When Atlanta mom of four Deborah Moebes was pregnant with her second child, she knew she didn't want to go back to work outside the home. A decision to leverage her sewing hobby into a business jump-started the successful online sewing workshop and resource center, Whipstitch.
Moebes' mother and grandmother taught her to sew, but she didn't embrace the hobby in full until she worked in a theater costume shop in college. She was inspired by the effort and talent that went into costumes that would only be on stage for a brief time before being put into storage. "It was the first time I really saw the artistry in sewing, beyond just the utilitarian aspect of it," she says, "and I grew to really love the thinking and patience involved in making something worth making."
When Moebes decided to go into business for herself, she knew she wanted to sew. "I started out manufacturing children's clothing and hated, hated, hated every part of it," she says. When she was offered the chance to teach sewing at a craft co-op, she jumped on the opportunity. "Turned out, I loved teaching sewing far more than teaching school or sewing for others, and it was a much more profitable means of using my skills," she says. She opened her own shop and taught classes full time.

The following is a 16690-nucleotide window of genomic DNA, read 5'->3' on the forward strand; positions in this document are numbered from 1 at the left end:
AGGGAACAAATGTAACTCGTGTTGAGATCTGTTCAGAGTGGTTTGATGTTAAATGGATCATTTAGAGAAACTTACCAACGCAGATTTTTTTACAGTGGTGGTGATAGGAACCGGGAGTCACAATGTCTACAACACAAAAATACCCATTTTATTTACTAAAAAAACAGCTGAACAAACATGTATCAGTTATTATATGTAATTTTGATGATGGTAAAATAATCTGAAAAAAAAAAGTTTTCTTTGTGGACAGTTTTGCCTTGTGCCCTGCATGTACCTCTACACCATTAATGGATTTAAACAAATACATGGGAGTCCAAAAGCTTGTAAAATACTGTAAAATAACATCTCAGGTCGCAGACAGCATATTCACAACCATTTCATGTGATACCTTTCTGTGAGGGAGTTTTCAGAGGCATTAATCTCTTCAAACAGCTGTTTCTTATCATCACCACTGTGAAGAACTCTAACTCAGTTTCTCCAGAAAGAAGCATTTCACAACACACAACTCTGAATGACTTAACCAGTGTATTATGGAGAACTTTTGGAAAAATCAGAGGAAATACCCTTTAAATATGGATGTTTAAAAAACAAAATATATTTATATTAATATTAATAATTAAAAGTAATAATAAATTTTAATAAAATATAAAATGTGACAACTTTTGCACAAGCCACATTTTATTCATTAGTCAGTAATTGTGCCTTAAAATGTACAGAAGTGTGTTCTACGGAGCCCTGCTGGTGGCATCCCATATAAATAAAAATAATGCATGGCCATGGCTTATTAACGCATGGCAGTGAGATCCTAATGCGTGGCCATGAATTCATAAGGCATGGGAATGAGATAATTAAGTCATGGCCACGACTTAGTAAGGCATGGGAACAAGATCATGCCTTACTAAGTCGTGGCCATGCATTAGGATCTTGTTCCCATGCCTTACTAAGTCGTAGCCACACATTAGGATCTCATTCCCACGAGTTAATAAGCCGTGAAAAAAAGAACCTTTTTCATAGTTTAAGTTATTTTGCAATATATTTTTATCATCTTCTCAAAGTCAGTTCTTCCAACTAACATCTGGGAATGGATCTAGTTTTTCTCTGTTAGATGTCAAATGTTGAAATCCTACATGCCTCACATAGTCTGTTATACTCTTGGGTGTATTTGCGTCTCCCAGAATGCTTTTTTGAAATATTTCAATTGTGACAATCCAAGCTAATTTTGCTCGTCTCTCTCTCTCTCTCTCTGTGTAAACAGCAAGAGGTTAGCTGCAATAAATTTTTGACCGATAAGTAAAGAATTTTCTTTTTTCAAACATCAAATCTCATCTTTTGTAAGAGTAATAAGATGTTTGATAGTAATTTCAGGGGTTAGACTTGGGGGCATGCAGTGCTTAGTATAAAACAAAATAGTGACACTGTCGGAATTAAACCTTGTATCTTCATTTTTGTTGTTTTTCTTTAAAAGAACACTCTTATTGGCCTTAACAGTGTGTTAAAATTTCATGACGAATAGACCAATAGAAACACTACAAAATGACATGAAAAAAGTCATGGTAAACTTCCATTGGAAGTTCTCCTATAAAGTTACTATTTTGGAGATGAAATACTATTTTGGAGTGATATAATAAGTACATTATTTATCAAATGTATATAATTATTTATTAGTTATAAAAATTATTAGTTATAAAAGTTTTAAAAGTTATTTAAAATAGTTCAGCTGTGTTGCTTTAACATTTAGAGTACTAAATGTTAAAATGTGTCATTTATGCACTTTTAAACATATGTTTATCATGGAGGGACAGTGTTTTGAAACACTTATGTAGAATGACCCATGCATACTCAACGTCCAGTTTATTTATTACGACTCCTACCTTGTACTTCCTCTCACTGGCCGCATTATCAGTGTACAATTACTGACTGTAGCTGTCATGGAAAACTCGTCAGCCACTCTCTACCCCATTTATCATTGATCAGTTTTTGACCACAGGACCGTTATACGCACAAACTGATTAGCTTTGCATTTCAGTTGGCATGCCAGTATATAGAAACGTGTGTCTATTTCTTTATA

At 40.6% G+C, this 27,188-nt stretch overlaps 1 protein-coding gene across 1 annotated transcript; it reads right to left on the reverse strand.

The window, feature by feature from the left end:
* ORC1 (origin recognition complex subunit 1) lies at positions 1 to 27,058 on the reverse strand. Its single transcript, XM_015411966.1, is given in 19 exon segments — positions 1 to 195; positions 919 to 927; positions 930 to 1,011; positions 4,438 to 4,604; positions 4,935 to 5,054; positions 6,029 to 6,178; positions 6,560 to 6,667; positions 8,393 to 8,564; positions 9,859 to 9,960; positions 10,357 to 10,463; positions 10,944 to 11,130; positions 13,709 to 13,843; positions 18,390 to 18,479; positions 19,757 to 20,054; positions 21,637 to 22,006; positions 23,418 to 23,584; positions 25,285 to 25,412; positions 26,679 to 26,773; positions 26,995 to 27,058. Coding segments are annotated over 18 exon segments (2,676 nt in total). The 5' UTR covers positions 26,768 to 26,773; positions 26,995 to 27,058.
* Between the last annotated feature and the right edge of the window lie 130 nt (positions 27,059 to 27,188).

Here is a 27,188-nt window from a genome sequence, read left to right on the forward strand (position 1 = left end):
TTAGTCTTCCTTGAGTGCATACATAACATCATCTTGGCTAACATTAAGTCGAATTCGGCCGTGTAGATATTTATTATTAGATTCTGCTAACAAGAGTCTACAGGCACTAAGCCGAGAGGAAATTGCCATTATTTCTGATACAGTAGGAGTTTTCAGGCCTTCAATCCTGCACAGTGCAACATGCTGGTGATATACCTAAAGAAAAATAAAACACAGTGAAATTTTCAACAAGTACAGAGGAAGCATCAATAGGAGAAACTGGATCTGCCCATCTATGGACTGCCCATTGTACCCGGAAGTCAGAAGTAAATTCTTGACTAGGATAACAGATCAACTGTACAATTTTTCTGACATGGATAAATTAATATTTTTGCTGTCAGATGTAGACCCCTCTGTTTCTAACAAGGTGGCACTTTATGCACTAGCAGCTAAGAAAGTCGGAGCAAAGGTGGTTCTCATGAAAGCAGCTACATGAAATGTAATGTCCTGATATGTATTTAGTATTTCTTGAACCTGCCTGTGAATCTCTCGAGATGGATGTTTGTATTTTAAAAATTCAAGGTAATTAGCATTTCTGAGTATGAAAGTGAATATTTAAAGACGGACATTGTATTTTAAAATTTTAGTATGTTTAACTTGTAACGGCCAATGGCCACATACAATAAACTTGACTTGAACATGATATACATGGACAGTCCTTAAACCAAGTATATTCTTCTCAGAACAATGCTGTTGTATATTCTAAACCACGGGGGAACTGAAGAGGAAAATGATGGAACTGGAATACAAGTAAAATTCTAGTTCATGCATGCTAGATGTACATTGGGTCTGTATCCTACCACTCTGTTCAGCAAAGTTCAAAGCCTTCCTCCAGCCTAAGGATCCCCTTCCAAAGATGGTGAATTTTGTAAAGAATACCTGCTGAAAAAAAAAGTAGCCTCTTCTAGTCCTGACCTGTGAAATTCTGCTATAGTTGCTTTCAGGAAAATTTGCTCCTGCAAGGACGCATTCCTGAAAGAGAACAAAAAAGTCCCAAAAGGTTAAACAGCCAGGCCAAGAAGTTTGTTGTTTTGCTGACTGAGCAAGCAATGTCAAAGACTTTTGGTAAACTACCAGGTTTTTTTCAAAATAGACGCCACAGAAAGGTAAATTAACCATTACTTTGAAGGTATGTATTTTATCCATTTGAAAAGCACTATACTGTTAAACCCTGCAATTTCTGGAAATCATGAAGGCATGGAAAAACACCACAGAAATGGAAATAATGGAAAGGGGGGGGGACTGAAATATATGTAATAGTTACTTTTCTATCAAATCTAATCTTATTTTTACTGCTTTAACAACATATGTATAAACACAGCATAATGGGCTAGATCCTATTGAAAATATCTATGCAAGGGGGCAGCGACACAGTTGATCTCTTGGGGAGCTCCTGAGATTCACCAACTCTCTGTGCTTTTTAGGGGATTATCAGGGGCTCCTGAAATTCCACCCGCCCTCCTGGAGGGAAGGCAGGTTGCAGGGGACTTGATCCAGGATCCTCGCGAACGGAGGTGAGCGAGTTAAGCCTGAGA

Moebes had been blogging at Whipstitch for a few years when she began teaching local classes. She had many readers tell her that they had no access to good fabric shops or sewing classes. Familiar with online learning, Moebes took the plunge and began offering classes online. 'I've had students all over the world — some who are in the same city but would never have met except that they took my online class together," she says. "It's a tremendously challenging way to teach, but it's also super rewarding. Whipstitch has now been running for seven years. Moebes offers classes and patterns, and regularly updates her blog to share her own projects and interests.
Moebes closed her local shop after four years in business and now devotes all of her work time to teaching classes and developing content for Whipstitch. "I genuinely believe that sewing changes lives," she says, "and I want the blog and the classes to be a means for people to discover this craft that really transforms." Through her classes and blog, Moebes has made fast friends and developed a community. "It's truly unique, and I feel tremendously fortunate to get to be a part of it," she says. "Working from home in my jammies doesn't hurt, either."
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